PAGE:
Critics of the Obama administration’s Mideast policy say the United States has waited far too long to use the word genocide to describe the brutality exacted by Islamic State militants against its perceived foes. Today, Secretary of State John Kerry satisfied the president’s opponents.
“In my judgement Daesh (the Arabic acronym for ISIS) is responsible for genocide against groups in areas under its control, including Yazidis, Christians and Shia Muslims,” said Kerry.
Genocide is a legal—and loaded—term. In 1948, the Convention for the Prevention and Punishment of the Crime of Genocide was adopted by the U.N. Security Council. After Kerry’s statement, State Department spokesperson Mark Toner briefed the media:
REPORTER: So if the Secretary was to decide what is going on is a genocide, that would have legal implications for policy, would it not? You’re obliged to do more about it?…
MR. TONER: So, it’s a fair question. So acknowledging that genocide or crimes against humanity have taken place in another country would not necessarily result in any particular legal obligation for the United States. However, we have joined with the international community in recognizing the importance of protecting populations from genocide, crimes against humanity, ethnic cleansing, war crimes.
Therein lies the thorns of deeming Islamic State violence genocide. As a signatory, is the United States compelled to do more in Iraq and Syria to stop the genocide? Just think back to the 1994 genocide in Rwanda, and the words of former President Bill Clinton:
“If we’d gone in sooner, I believe we could have saved at least a third of the lives that were lost…it had an enduring impact on me.”
Mr. Obama, Words Matter. Call the Massacre of Mideast Christians What It Is: Genocide
Jay Sekulow – Fox News
The images are horrific. Who can forget the video of masked Islamic jihadists on a beach beheading Christians — executing them on-camera for the world to see?…
The United Nations (UN) Genocide Convention defines genocide as acts committed “with the intent to destroy, in whole or in part, a national, ethnical, racial or religious group.” That is certainly what is happening to Christians being executed by ISIS – the Islamic State – around the world.
But the word “genocide” carries with it important legal ramifications, too. “Genocide” violates international law and such a designation is necessary to activate certain legal requirements of the UN Genocide Convention that would force President Obama to protect Christians.
Watch Secretary Kerry’s Remarks on Genocide and ISIS:
Even After Escaping ISIS, the Suffering of the Yazidis Persists
Giles Fraser – The Guardian
…[U]nder heavy grey skies, the rain fell relentlessly on the outskirts of Dohuk city in northern Iraq, creating tracks of thick brown mud.
Here a 15-strong Yazidi family, three generations together, sheltered in a half-finished building lent to them by local Christians. Until Islamic State arrived in their village under the Sinjar mountain in December 2014, they were tomato farmers, living a life that had been much unchanged for centuries. The rest of the world had little to do with them and they had little to do with the rest of the world. They didn’t marry out and outsiders didn’t marry in. That was the Yazidi way. But Isis regarded them as devil worshippers.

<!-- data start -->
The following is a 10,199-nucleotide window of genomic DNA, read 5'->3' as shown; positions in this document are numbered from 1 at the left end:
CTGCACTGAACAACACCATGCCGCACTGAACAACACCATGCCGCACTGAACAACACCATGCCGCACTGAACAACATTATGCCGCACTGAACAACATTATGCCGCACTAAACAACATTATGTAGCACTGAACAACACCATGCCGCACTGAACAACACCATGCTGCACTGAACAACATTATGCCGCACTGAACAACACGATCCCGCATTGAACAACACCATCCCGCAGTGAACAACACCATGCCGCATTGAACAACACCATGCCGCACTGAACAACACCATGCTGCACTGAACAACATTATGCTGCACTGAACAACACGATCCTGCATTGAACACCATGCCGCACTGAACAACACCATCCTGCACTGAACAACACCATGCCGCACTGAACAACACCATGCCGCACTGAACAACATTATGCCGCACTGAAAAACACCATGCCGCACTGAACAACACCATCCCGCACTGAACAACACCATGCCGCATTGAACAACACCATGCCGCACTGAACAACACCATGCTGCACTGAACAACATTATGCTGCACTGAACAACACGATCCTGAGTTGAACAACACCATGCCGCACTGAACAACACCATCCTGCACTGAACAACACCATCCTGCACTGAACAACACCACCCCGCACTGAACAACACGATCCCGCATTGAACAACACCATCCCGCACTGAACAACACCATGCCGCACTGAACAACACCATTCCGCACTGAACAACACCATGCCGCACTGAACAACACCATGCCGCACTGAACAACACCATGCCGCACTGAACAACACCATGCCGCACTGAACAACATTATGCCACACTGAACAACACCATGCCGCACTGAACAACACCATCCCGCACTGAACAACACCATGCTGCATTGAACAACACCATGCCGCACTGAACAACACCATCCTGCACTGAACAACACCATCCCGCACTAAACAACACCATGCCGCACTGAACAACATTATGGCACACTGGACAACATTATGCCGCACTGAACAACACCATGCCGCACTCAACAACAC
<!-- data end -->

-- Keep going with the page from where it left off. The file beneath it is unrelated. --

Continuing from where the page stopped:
On Monday, the US House of Representatives voted unanimously to classify what Isis did to the Yazidis as genocide. For this family, they were empty words. It wasn’t the west, they say, but the PKK, the armed wing of the Kurdistan Workers’ party, that led them to safety, carrying women on their backs and giving them bread and water as they fled into the mountain.
Crimes of ISIS Amount to Genocide
The Editors – Concord Monitor
While the U.N. convention of 1948 doesn’t mandate action, Article I states that “the contracting parties confirm that genocide, whether committed in time of peace or in time of war, is a crime under international law, which they undertake to prevent and to punish.”
It is those last five words that define the problem for Obama. What would it mean if the United States was suddenly compelled – by a pact forged in the wake of the Holocaust – “to prevent and to punish” ISIS for butchering and enslaving minorities? Would it mandate the creation of safe zones for entire populations? Ground troops to end the killings, torture, rape and sexual slavery?
Political calculation has always been a part of foreign policy, and for that reason the United States has historically – and tragically – been slow to officially recognize and act against exterminations…. But Congress and the American people should continue to press the administration “to prevent and to punish” war crimes in Syria and Iraq.